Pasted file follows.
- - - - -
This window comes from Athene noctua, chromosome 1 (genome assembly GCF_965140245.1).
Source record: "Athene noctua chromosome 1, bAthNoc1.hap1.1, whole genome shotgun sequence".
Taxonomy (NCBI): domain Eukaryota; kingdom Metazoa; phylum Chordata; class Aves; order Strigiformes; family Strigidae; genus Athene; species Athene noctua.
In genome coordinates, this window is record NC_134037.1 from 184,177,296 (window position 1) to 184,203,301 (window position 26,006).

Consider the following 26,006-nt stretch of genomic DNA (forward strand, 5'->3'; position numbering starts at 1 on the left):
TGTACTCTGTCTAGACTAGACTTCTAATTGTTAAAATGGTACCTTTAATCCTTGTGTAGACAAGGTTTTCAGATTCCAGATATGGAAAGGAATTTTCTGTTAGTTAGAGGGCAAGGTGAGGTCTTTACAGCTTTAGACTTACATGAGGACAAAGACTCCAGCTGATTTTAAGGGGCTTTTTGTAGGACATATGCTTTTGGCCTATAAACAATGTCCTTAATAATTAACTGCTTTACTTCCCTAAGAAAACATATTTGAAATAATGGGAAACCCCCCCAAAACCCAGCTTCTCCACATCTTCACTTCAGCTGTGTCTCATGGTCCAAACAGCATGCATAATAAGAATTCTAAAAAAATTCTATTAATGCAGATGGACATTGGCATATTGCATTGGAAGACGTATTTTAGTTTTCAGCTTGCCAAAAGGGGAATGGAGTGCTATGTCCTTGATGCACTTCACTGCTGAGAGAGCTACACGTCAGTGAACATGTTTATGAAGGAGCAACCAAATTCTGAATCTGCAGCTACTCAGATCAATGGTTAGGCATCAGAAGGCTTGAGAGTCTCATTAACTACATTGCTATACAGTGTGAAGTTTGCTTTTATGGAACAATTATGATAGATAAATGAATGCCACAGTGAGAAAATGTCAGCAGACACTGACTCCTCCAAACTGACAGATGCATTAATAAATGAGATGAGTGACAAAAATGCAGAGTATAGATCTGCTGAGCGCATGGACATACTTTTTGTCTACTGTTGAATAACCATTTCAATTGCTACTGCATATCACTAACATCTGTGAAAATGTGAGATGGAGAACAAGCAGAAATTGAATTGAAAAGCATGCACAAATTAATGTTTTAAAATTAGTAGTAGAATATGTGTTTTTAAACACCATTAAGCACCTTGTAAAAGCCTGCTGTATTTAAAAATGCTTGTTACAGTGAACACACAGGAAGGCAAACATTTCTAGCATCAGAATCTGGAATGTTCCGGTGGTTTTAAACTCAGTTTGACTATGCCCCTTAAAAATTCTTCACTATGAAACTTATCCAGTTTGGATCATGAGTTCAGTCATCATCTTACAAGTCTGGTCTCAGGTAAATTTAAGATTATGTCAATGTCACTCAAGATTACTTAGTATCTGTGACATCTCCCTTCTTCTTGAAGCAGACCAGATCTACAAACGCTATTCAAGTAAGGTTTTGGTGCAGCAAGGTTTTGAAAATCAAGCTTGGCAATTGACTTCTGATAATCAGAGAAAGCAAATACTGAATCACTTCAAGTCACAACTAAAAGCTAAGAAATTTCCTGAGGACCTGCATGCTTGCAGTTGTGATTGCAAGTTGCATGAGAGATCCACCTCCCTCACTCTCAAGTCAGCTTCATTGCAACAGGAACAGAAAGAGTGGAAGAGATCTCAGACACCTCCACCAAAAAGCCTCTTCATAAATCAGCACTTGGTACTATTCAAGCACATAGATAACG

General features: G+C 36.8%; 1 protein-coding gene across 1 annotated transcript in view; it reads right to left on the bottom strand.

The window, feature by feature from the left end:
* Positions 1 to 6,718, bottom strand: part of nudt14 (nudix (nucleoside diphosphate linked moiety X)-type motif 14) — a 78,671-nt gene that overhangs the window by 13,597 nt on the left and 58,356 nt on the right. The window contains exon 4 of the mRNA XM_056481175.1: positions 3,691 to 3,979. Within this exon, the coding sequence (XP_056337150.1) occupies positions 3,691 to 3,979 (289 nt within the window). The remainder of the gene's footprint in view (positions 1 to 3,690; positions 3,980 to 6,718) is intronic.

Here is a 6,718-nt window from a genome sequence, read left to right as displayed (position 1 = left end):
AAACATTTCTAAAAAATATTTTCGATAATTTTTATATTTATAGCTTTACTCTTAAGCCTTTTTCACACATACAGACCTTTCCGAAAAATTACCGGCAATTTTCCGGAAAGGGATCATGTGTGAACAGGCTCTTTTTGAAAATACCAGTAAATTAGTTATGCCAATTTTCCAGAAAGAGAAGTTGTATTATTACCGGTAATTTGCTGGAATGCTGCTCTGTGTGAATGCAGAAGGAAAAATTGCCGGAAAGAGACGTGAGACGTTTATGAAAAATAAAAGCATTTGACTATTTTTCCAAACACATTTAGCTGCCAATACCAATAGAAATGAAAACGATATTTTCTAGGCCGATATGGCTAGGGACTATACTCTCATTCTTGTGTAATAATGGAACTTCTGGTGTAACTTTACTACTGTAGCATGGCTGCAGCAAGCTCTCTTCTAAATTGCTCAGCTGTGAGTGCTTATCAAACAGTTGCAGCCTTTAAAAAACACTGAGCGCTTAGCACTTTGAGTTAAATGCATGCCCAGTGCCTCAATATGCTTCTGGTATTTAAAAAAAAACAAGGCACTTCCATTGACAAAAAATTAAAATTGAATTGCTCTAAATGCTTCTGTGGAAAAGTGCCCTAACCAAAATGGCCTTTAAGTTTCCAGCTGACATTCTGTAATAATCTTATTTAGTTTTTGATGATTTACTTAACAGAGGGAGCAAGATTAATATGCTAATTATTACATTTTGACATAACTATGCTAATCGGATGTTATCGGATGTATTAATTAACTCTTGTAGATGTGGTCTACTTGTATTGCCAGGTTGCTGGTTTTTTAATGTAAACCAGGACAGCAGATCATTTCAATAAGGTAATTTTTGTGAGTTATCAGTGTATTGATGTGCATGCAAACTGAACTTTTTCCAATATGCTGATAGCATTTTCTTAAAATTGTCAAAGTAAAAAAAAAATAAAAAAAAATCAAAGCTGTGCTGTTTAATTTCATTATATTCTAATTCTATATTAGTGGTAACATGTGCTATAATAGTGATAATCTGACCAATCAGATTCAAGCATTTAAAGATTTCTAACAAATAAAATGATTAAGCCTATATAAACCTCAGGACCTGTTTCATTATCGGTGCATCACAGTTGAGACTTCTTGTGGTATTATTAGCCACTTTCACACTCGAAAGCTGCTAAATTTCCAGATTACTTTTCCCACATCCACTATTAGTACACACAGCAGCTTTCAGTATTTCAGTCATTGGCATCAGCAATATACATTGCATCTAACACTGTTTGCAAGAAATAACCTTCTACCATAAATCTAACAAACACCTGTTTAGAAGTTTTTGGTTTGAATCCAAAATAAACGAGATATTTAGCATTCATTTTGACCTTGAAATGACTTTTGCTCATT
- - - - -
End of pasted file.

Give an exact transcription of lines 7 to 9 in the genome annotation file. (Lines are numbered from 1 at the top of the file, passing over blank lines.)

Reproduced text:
General features: G+C 36.8%; 1 protein-coding gene across 1 annotated transcript in view; it reads right to left on the bottom strand.

The window, feature by feature from the left end:
* Positions 1 to 6,718, bottom strand: part of nudt14 (nudix (nucleoside diphosphate linked moiety X)-type motif 14) — a 78,671-nt gene that overhangs the window by 13,597 nt on the left and 58,356 nt on the right. The window contains exon 4 of the mRNA XM_056481175.1: positions 3,691 to 3,979. Within this exon, the coding sequence (XP_056337150.1) occupies positions 3,691 to 3,979 (289 nt within the window). The remainder of the gene's footprint in view (positions 1 to 3,690; positions 3,980 to 6,718) is intronic.